Salty air

This evening, I walked out of the tall gray building that is my job after completing a 12-hour workday. I had been cold inside, wrapped up in air conditioning and my sea-blue cotton-blend cardigan. I expected to feel colder and so braced myself for the Boston fall chill upon pressing against the glass exit doors.

I exhaled work out as I stepped onto the hard concrete. Then, as the doors slammed behind me, I inhaled deep, salty Boston coastal ocean air.

It is not every day that the salt reaches inland, curls upon the breeze and ruffles through my pedestrian nose. But, when it happens, I never fail to smile. My mouth stretches wide, and I quickly inhale again. I am greedy for salt air.

I feel a similar contentment and hunger when I walk into the locker room at my gym. There, I am hit with a wall of the chlorine – turquoise and sweaty. A beckoning from the pool I am about to swim in for the next 45 minutes.

When the rain arrives in the first April storms, or sits heavy in the humidity of a summer afternoon, I find the smell. It sits between hyacinth and pine needles. When I breathe in, it swells within me.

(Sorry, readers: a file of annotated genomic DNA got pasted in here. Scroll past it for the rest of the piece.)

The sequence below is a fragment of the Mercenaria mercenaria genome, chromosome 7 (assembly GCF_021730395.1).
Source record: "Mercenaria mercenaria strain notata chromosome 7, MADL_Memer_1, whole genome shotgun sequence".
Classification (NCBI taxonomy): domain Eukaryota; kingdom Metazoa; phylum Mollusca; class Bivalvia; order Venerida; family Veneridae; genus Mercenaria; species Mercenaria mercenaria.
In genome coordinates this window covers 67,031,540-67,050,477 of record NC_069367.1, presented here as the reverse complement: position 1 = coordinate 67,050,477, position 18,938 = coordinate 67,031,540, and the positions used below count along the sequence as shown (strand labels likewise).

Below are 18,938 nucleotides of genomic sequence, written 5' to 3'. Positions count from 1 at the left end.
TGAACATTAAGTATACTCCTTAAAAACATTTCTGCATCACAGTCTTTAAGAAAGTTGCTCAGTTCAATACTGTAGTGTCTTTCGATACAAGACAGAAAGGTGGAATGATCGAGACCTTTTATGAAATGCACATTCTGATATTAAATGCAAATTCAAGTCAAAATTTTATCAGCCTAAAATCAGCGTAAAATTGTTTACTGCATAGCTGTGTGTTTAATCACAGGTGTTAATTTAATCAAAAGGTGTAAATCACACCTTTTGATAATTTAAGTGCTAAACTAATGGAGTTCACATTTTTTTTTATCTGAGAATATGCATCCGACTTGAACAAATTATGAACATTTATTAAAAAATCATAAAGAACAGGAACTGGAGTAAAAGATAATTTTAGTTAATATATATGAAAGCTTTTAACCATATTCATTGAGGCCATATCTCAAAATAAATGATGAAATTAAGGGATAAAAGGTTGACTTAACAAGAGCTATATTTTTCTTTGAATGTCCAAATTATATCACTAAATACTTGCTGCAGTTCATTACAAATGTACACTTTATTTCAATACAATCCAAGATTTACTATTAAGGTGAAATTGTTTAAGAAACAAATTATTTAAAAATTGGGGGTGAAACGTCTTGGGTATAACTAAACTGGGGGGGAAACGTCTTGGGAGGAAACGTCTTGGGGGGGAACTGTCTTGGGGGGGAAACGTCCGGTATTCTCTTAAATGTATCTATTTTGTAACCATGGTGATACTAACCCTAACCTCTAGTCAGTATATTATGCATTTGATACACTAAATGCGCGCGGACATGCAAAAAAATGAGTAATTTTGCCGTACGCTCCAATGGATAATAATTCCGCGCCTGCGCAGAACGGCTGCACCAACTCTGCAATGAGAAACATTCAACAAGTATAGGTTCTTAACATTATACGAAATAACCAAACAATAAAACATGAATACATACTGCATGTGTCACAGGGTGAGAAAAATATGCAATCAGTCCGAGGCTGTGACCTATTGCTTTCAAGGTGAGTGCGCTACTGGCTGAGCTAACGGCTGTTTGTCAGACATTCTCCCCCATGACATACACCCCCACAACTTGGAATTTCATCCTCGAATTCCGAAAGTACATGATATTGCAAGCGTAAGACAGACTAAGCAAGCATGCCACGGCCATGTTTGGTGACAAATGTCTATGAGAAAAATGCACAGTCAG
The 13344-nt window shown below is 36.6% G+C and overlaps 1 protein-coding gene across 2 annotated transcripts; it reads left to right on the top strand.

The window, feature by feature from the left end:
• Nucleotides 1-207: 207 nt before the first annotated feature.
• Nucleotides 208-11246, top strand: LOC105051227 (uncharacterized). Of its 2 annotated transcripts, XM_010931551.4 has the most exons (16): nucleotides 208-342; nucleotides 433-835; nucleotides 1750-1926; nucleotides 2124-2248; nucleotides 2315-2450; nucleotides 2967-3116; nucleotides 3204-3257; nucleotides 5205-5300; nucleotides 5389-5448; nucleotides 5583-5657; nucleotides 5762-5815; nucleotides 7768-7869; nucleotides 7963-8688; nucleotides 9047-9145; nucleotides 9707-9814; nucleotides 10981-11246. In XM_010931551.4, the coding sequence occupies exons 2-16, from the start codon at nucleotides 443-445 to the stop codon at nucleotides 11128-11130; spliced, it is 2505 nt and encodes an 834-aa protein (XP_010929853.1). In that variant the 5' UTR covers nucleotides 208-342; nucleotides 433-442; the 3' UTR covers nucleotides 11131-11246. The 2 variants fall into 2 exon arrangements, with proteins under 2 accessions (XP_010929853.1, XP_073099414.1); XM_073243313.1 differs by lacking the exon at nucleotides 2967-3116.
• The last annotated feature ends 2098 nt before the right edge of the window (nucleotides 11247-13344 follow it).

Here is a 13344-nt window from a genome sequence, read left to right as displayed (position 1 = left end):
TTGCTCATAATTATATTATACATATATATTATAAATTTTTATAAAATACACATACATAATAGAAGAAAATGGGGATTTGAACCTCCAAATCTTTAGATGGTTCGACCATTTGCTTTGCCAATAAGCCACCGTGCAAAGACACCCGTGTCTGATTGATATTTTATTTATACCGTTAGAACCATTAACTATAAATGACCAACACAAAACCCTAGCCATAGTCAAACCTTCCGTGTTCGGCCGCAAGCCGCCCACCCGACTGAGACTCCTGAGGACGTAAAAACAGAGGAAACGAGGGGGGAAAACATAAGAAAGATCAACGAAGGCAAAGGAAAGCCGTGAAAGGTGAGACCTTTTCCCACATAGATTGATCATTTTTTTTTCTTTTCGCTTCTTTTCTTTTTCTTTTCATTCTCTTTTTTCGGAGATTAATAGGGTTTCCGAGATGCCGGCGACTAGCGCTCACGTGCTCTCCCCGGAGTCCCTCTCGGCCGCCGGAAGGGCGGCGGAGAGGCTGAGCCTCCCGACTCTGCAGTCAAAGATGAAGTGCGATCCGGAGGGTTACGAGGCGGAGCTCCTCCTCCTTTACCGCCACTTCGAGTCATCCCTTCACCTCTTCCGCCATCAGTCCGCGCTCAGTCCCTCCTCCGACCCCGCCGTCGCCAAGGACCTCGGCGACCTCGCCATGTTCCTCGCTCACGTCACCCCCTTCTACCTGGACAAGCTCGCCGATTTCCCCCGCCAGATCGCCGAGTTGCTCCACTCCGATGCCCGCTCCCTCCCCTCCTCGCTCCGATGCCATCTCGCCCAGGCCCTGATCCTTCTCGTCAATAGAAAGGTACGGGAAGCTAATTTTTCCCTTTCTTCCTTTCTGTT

The winter brings crisp snow falling, tickling my skin and olfactory senses. The smell of snow is that of walking into an airy room filled with frozen starlight. Always, I smile.

There is something about water that reaches past my thoughts and feelings to my primal self. In the moments of salt, chlorine, rain, or snow, I am fed. I am made full.

When I was first beginning my trauma work, and I felt all alone in my grief and remembering, I used to take long showers. Still, being immersed in water is the most deep hug and nourishing meal that I can give myself.

I worry, at times, how it will feel to leave this place of salty air, of chlorinated pool, crisp starlight snow, and cold hard rain. How will I be cared for without the water I have known for a decade now?

I begin to worry, and then I realize that there is water everywhere. Whether in large or small doses, warm or cold, in created pools and lakes or wide oceans, there is water. And where there is water, I will thrive.

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Amanda Michelle Jones

. . . . . . . . . . . . . . . . . . . . . . . . . . . . . . . . . . . . . . . . . . . . . Connector of People & Resources

Running with science

The science of healthy living

Clementine Morrigan

Clementine Morrigan

chanyado

Chanyado. Shade. Respite from the sun. A place under the tree to rest my head, and wiggle my toes out in the sun.

MC795

taking "data-to-action" to improve adolescent health

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